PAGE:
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I've been playing 7 Wonders for a while now and I really enjoy it. I've played the standard game and with Leaders, Cities and Wonder Pack extensions.

I'm amazed that the wonders are pretty balanced. I mean, I do better or worse with one or the other, but that depends on my skill and luck on that game.
So I assume a lot of effort was put into balancing them somehow.

I've also seen a pack that contains a lot of other wonders, for example the fan pack "Lost Wonders". Some of the wonders in this one seam pretty overpowered to me, or others seam weak. I don't have facts to prove this, it's just my opinion which can be biased by my skill level and style of play.

Is there a way to compute (mathematically) the fairness of a wonder? Or should I trust the creator (which may not be the creator of the game)?

I mean is there a way to transform a wonder into a number (or approximate number) or something that can be comparable so it can be compared to the others?

Let me offer an example.
Let's take the standard wonder Halicarnassus side B.
At a first glance being able to look 3 times (once for each stage of wonder) in the discarded pile would look pretty fair to me.
But the author added 3 extra victory points on it (2 for stage 1 and 1 for stage 2).
3 points don't seem to be that much, but I'm thinking there is a reason they were added, to keep the fairness compared to the others because otherwise it would be under-powered.

I'm asking this because I would like to check the fairness of a (non standard) wonder before including it in the game.

[EDIT]

I'm not asking about sides being balanced. But about a way to compare 2 wonders based on a score or a range of scores based on a formula or algorithm, if any.

  • @Andrew It's not actually a duplicate. I'm not asking if the sides of a "default" wonder are balanced. I'm asking if there is a formula to determine if wonders can be compared somehow among eachother. It's totally different. – Marius Jan 22 '18 at 16:20
  • A close question, with likely the same answer, but I will retract the close vote. – Andrew Jan 22 '18 at 16:57
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You probably could produce a mathematical formula taking into account the different factors that obtain you points based on your wonder. It would be long and arduous to figure out, especially considering all the different ways you can approach winning the game.

I think it's important to remember that a key component of Game Design is iteration. The designers will have played the game and redesigned it so many times during development that how the wonders originally looked is totally different to how they are now. Only through actual play can you truely determine how "balanced" a certain part of the game is. Sure you can use maths, but with so many different variables to take into account the level of work involved to get to some formula that calculates power compared to another wonder just doesn't seem worth it.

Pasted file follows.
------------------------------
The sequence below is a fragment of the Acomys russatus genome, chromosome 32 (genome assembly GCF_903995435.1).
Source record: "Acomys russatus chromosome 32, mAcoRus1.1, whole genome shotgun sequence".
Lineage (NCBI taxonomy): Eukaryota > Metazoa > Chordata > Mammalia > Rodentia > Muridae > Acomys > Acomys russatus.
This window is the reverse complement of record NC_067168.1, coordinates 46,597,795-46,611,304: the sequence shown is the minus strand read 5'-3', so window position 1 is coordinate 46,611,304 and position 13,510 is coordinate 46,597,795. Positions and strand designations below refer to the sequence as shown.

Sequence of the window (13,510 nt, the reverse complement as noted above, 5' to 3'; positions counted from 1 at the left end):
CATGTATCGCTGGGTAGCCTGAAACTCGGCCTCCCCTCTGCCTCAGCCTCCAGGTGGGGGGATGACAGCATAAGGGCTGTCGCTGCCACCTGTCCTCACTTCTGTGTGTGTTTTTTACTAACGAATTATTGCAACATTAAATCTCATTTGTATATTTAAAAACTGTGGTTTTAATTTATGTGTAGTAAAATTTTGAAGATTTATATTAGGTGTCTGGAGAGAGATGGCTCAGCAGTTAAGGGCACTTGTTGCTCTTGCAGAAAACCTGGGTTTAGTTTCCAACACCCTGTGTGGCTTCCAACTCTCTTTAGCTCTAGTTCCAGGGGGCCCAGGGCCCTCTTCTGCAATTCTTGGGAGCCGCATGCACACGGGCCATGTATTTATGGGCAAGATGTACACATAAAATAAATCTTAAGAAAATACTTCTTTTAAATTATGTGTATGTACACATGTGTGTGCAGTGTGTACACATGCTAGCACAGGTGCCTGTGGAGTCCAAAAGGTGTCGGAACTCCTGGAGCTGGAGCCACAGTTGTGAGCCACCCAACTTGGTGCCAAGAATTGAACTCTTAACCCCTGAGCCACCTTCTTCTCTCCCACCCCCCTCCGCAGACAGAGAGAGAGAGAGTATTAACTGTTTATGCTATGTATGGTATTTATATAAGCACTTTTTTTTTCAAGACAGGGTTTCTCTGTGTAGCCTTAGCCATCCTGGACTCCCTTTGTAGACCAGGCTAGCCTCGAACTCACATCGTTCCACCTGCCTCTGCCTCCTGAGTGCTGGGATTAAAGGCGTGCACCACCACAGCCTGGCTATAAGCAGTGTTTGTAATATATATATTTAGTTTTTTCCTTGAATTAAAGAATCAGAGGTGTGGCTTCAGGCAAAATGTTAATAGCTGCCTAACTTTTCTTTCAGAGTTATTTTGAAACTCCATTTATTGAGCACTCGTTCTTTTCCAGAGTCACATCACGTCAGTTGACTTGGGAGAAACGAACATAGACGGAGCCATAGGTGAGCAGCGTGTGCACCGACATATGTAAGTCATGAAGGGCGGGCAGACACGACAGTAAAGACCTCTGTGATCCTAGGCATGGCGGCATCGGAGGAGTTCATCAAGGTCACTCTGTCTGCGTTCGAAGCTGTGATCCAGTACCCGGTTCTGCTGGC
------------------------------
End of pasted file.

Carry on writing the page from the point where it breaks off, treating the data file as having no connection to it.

If you find some wonder out the fan pack is too overpowered, you can always erata it yourself to make it more balanced. I've done this with games before a lot. You create house "rules" or edits that help to improve the gameplay for everyone involved. It's like how in Monopoly you have free parking reward you. It's not an original mechanic, but something other people came up with as a catch up mechanic.

  • Money on free parking in Monopoly doesn't improve the gameplay for anyone involved... – mmathis Jan 22 '18 at 18:32
  • @JoshGordon. Thanks for taking the time to answer. So you are saying there is not such a formula and the wonders were adjusted incrementally. It makes sense. But I'm stubborn. Do you have a link or something official about this, or semi-official? Something that can be linked to the game author? – Marius Jan 22 '18 at 20:45
  • @mmathis In a strange way, by contradicting Josh, you are proving his point. :) – Marius Jan 22 '18 at 20:46
  • Ok. I'll accept this for now since nobody is challenging it. But if you find some official text about this please let me know. – Marius Jan 23 '18 at 7:45
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    @Marius I don't have any official links to the game designers thoughts sadly. I've read a lot myself into game design as I'm a developer myself, so I just know the process they would have gone through. It's highly unlikely they didn't do play testing in order to ensure that no one wonder was overpowered or too weak. If you're more interested I'd suggest you simply research into game design techniques as you'll get a broad overview of how games are developer and you'll learn that the iterative process is a key part to good games development. – Maltanis Jan 23 '18 at 9:25

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